Udall introduced a bill into the Senate that would reaffirm and enhance protections for national monuments and the procedures for altering them.
President Donald Trump ordered a review of recent and large national monuments during his first months in office, and in late 2017 shrunk two controversial monuments by nearly 90 percent, a move criticized by Udall, some tribes and environmental groups.
Udall's bill, the Antiquities Act of 2018, would reaffirm that while national monuments are created by presidential proclamation, only Congress can modify monument designations. The bill officially declares support for the 51 monuments established between 1996 and 2017.
"President Trump's unprecedented attack on public lands is not just an affront to the overwhelming majority of Americans who cherish these precious places -- it's also illegal," Udall said in the press release.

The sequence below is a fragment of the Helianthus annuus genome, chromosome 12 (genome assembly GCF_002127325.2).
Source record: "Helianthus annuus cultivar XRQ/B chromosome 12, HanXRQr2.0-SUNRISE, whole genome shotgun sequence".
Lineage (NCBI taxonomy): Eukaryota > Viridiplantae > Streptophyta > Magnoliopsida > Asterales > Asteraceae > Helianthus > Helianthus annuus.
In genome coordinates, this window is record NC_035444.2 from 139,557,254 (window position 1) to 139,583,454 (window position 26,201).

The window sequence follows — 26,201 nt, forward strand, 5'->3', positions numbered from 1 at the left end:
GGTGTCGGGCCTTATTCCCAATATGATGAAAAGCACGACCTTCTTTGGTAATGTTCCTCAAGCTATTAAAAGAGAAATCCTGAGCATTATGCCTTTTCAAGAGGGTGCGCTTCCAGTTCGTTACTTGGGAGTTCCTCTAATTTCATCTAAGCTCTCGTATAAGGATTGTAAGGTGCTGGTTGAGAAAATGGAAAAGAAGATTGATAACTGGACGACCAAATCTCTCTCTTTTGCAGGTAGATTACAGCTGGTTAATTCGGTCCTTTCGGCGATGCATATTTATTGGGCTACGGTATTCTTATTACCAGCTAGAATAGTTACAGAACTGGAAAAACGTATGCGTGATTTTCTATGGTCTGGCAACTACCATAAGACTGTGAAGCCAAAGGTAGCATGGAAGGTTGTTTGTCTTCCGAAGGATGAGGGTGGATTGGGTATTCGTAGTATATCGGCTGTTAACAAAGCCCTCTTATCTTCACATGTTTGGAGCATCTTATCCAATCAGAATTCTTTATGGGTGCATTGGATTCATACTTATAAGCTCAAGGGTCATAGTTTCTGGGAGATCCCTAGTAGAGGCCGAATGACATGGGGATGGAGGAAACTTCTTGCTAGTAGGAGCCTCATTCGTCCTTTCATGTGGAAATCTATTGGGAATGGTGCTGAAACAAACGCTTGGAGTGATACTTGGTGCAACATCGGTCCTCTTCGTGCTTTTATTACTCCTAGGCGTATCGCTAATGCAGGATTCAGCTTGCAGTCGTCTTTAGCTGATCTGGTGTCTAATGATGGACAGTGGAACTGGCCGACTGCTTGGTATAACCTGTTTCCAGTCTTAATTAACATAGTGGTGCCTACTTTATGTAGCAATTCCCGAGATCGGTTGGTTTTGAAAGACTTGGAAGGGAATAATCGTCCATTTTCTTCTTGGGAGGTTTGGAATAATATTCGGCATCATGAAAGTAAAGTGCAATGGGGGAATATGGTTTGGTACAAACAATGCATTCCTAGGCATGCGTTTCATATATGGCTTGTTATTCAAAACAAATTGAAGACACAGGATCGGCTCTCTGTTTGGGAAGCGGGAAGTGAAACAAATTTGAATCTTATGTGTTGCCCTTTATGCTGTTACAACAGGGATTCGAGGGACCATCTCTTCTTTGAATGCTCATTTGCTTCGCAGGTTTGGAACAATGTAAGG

The bill would also demand that presidentially designated national monuments be surveyed, mapped and management plans be completed within two years. The Rio Grande del Norte National Monument was created by former president Barack Obama in 2013. Nearly five years later, the management plan has yet to be completed although the Taos field office of the BLM is looking to release a draft this spring.